"I'm glad to see a person who looks like I do go into the universe."

With those words, Mayor Marion Barry stepped to the side of his large mahogany desk yesterday afternoon and gave the key to the city to Air Force Lt. Col. Guion Bluford Jr.

Bluford, the first black astronaut and a member of last month's Challenger space shuttle crew, was in town yesterday for a series of events connected with the Congressional Black Caucus meeting here. He insisted that as a black flier he didn't feel any different in space from anyone else. "I enjoyed the ride up, which was exciting, and the ride down, and a few reflective moments."

But some Washingtonians clearly feel his participation in the shuttle mission was very special. Yesterday, they took time out of busy schedules to demonstrate a collective pride.

"He belongs to all of us and we feel we spent five days in outer space," said Rep. William Clay (D-Mo.), the chairman of the caucus' annual legislative and fund-raising meeting, which continues through tomorrow. Clay presented Bluford with a plaque and guided the astronaut through two question-and-answer sessions, which included 25 students from city schools.

In the afternoon at the District Building, D.C. City Council Chairman David Clarke hastily organized a wine-and-cheese reception in his office. After listening to a resolution officially recognizing Bluford's accomplishments, which has yet to be approved by the council, but is scheduled to come up at its Oct. 4 meeting, Bluford said, "I'm very appreciative of this almost resolution." Clarke gamely added, "Well, you are an astronaut and you move fast."

Last night, the Black Caucus continued its salute with a reception on Capitol Hill, following a day of workshops that covered 19 political and social issues. This year the 21-member caucus added two days of workshops to accommodate the almost 10,000 people who attend parts of the sessions and also to counteract criticism of the annual meeting as a social gathering.

At the reception, only congratulations were heard as Bluford, in a beige three-piece suit, shook about 300 hands. "Can I ask you a quick question? What is it like?" said Gail Williams, a health administrator from Baltimore. Bluford broke into a smile and began, "Can you imagine . . ."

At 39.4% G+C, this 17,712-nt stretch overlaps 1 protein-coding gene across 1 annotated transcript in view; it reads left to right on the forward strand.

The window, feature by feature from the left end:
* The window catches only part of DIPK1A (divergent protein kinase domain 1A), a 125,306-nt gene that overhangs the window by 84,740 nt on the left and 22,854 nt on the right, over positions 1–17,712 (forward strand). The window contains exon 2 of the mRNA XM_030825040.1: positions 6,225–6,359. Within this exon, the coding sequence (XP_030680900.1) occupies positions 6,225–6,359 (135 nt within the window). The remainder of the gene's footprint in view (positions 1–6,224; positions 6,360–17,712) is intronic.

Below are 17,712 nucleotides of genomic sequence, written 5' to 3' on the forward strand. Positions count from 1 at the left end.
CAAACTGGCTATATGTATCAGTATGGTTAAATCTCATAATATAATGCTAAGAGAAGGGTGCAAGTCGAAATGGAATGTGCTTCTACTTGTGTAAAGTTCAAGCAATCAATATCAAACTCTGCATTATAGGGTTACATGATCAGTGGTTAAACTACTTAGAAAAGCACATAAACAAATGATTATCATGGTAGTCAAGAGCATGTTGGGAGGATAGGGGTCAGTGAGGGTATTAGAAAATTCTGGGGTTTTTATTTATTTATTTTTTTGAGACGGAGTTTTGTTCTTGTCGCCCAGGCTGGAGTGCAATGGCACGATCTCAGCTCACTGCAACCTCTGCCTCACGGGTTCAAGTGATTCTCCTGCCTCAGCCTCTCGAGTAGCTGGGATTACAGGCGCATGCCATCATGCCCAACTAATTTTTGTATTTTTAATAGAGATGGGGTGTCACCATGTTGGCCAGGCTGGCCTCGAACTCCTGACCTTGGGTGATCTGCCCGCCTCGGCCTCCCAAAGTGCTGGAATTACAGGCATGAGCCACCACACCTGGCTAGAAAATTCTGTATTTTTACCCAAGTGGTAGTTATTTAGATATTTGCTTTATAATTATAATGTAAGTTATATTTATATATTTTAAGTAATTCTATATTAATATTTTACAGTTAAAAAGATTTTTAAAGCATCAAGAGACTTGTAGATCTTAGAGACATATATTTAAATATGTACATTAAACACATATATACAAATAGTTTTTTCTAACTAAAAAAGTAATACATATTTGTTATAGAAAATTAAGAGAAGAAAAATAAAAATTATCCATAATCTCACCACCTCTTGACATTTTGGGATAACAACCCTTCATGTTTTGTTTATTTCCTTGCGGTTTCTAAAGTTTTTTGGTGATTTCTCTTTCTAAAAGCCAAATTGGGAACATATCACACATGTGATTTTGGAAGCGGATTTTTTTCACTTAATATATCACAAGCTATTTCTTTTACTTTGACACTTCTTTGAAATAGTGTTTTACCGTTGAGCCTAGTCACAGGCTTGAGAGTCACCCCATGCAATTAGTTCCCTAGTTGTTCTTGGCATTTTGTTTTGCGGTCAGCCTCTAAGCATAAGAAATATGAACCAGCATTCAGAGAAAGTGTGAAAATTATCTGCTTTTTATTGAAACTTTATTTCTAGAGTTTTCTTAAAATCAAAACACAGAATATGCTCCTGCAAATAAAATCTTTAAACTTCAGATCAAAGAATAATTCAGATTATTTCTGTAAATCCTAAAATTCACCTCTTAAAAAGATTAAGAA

Patiently waiting in the line, Mae Sephus Smith, a District school teacher, finally reached Bluford and pumped his hand saying, "I watched and prayed for you. Now do you feel any different?"

Bluford, 40, an Air Force pilot who grew up in Philadelphia, has been described as an introvert with a formal public style, who does not feel comfortable with the weight of racial symbolism.

Yesterday he was sometimes terse but seemed to enjoy the give and take. When asked about the coincidence of his ascent, the selection of a black woman as Miss America and the possibilities of Jesse Jackson running for president, Bluford laughed. "Those are all loaded questions. We are starting to see more opportunities opening up."

On Jackson, he added, "I don't know what his chances are." Then, asked about his own participation in a black candidate's bid, Bluford added, "It's too early to get involved, I don't know what the platforms are." At this point his remarks were interrupted by a loud "whoa" from Clay, who thought Bluford had said enough. At the noise from the sidelines, Bluford laughed and faked a fall back from the podium.

Bluford discussed the physical feeling of the shuttle flight ("like being in a swimming pool without being able to feel the water"); the isolation of being in space ("We have recommended that we get more news summaries"); Vietnam ("It was pleasant and unpleasant. I wish we would have won"); and space as a defense frontier for the American government. After the discussions, Bluford presented the caucus and the mayor with photographic montages of the shuttle trip. "This is to remind people those opportunities do exist."

Students from Nalle Elementary School and Grimke-Terrell special education school, asking about the "important" parts of the trip, heard their new hero say, "Many times I laid back and said, 'They're paying me for this?' "